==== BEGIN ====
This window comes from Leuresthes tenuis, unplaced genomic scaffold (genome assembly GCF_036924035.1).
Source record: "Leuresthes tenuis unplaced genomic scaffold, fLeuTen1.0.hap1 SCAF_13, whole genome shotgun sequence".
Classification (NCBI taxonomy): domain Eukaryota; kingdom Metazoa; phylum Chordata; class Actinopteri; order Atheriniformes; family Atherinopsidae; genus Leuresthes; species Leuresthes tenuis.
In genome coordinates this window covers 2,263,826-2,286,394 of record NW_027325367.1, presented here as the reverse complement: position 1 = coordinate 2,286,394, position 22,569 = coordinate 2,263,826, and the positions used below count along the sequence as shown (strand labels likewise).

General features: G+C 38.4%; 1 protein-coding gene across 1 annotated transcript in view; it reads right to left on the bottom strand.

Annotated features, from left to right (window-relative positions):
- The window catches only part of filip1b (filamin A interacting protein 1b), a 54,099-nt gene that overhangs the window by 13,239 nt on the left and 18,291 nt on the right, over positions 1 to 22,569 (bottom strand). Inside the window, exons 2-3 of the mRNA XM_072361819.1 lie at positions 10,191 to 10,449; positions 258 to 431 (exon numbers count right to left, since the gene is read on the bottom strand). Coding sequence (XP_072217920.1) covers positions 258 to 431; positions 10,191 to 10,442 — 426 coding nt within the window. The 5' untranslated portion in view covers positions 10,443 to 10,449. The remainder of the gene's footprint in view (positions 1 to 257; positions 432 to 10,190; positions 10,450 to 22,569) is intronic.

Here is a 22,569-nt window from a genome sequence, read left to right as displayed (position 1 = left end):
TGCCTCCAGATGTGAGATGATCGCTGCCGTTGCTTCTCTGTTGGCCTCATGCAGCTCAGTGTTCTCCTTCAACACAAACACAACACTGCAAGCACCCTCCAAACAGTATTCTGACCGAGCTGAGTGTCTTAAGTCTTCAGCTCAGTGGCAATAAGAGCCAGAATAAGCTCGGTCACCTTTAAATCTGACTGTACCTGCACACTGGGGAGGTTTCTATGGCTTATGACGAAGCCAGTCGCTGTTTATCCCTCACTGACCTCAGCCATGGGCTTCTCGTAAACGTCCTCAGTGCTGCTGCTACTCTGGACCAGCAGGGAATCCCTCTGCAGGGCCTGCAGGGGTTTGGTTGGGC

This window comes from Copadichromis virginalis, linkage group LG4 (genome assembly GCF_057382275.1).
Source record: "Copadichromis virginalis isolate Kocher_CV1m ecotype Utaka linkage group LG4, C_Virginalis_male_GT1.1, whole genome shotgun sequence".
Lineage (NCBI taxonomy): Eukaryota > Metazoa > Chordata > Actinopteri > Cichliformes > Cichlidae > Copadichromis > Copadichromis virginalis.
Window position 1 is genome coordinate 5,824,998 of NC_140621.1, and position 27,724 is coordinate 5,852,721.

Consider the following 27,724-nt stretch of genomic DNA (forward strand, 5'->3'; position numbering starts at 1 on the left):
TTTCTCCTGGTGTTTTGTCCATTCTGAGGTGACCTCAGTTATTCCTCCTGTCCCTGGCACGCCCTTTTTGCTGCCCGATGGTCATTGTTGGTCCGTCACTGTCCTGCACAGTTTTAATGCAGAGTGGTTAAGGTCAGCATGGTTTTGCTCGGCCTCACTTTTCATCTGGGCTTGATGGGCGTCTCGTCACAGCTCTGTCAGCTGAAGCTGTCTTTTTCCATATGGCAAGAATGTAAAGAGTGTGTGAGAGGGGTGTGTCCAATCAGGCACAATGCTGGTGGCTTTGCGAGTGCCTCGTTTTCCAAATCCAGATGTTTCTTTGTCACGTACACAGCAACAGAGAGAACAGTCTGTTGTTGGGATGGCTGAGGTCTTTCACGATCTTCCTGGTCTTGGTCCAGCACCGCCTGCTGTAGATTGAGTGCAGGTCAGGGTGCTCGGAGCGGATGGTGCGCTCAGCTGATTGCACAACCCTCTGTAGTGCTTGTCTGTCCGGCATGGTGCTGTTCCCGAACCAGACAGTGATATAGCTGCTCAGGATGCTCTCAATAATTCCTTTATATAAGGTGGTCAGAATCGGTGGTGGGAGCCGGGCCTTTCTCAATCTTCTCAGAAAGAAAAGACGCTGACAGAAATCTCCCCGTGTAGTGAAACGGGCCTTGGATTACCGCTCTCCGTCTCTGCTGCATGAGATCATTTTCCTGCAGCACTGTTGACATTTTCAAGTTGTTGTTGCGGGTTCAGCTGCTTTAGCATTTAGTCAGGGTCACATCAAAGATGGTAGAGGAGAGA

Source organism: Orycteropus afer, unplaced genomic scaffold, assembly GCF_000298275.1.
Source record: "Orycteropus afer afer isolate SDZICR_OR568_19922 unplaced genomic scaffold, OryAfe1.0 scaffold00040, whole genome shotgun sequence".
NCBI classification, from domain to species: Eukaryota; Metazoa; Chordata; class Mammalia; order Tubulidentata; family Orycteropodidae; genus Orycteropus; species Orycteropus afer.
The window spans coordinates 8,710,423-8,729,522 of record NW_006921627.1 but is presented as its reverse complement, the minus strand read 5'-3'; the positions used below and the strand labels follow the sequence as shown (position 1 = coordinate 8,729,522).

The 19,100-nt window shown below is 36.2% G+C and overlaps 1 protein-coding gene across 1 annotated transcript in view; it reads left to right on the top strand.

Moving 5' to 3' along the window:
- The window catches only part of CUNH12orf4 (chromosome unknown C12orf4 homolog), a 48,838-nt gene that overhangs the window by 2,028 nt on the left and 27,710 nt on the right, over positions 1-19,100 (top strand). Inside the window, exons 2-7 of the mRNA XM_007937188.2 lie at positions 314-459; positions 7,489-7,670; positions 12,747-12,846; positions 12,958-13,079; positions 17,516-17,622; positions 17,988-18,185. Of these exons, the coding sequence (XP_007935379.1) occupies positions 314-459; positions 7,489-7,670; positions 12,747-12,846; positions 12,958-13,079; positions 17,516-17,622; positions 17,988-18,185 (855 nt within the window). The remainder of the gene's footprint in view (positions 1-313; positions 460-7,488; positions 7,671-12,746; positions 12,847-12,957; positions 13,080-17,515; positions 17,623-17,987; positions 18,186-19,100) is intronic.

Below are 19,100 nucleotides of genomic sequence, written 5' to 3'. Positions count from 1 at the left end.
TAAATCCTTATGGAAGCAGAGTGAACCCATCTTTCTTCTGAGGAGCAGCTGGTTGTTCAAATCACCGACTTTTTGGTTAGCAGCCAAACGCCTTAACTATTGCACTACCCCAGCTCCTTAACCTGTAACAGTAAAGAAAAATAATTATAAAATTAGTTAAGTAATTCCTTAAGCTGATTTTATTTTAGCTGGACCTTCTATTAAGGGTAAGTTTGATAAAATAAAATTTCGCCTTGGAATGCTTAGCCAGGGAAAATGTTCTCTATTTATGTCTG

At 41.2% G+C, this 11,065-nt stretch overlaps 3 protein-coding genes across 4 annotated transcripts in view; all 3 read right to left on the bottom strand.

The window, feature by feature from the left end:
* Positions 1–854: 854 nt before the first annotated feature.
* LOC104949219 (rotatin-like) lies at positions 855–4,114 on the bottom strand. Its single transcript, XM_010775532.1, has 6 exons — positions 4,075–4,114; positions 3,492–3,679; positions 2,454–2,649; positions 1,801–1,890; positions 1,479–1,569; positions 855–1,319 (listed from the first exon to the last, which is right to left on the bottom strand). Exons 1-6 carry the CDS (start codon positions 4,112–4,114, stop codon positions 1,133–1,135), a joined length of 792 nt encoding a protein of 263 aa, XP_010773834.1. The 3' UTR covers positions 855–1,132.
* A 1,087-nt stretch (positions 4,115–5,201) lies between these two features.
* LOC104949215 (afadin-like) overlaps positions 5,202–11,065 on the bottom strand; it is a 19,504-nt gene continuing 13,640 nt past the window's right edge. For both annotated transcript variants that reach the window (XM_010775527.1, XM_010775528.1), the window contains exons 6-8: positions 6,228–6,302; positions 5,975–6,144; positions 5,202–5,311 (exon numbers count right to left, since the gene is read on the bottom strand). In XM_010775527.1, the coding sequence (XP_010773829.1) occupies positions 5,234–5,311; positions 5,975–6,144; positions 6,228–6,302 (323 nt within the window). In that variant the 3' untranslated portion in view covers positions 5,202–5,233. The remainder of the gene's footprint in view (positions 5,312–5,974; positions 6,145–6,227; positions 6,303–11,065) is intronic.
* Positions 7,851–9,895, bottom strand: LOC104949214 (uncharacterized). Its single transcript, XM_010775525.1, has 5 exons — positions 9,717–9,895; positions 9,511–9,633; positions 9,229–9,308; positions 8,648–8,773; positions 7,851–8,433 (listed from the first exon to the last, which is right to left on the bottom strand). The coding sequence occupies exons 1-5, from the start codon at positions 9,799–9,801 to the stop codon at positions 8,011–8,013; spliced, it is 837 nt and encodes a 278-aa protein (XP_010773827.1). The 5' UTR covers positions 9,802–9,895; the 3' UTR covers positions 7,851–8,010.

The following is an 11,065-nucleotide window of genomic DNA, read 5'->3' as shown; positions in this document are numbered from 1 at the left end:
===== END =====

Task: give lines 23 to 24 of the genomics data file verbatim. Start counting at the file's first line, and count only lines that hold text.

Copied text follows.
Below are 19,100 nucleotides of genomic sequence, written 5' to 3'. Positions count from 1 at the left end.
TAAATCCTTATGGAAGCAGAGTGAACCCATCTTTCTTCTGAGGAGCAGCTGGTTGTTCAAATCACCGACTTTTTGGTTAGCAGCCAAACGCCTTAACTATTGCACTACCCCAGCTCCTTAACCTGTAACAGTAAAGAAAAATAATTATAAAATTAGTTAAGTAATTCCTTAAGCTGATTTTATTTTAGCTGGACCTTCTATTAAGGGTAAGTTTGATAAAATAAAATTTCGCCTTGGAATGCTTAGCCAGGGAAAATGTTCTCTATTTATGTCTG